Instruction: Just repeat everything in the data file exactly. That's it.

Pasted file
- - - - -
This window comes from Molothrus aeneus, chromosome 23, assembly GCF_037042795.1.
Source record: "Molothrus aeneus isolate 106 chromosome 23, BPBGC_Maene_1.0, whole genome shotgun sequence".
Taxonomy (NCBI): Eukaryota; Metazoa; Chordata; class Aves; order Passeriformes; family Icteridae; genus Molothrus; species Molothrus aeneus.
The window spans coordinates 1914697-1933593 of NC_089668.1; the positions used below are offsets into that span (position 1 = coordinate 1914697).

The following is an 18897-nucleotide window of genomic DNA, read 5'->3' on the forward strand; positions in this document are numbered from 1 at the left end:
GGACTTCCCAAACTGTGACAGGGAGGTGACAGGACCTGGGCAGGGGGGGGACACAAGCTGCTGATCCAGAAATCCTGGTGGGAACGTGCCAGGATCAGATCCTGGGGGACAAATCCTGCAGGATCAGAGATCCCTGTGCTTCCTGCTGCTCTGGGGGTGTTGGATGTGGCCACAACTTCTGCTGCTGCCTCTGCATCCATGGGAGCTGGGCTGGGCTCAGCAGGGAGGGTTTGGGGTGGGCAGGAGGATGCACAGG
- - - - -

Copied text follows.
This window comes from Molothrus aeneus, chromosome 23, assembly GCF_037042795.1.
Source record: "Molothrus aeneus isolate 106 chromosome 23, BPBGC_Maene_1.0, whole genome shotgun sequence".
Taxonomy (NCBI): Eukaryota; Metazoa; Chordata; class Aves; order Passeriformes; family Icteridae; genus Molothrus; species Molothrus aeneus.
The window spans coordinates 1914697-1933593 of NC_089668.1; the positions used below are offsets into that span (position 1 = coordinate 1914697).

The following is an 18897-nucleotide window of genomic DNA, read 5'->3' on the forward strand; positions in this document are numbered from 1 at the left end:
GGACTTCCCAAACTGTGACAGGGAGGTGACAGGACCTGGGCAGGGGGGGGACACAAGCTGCTGATCCAGAAATCCTGGTGGGAACGTGCCAGGATCAGATCCTGGGGGACAAATCCTGCAGGATCAGAGATCCCTGTGCTTCCTGCTGCTCTGGGGGTGTTGGATGTGGCCACAACTTCTGCTGCTGCCTCTGCATCCATGGGAGCTGGGCTGGGCTCAGCAGGGAGGGTTTGGGGTGGGCAGGAGGATGCACAGG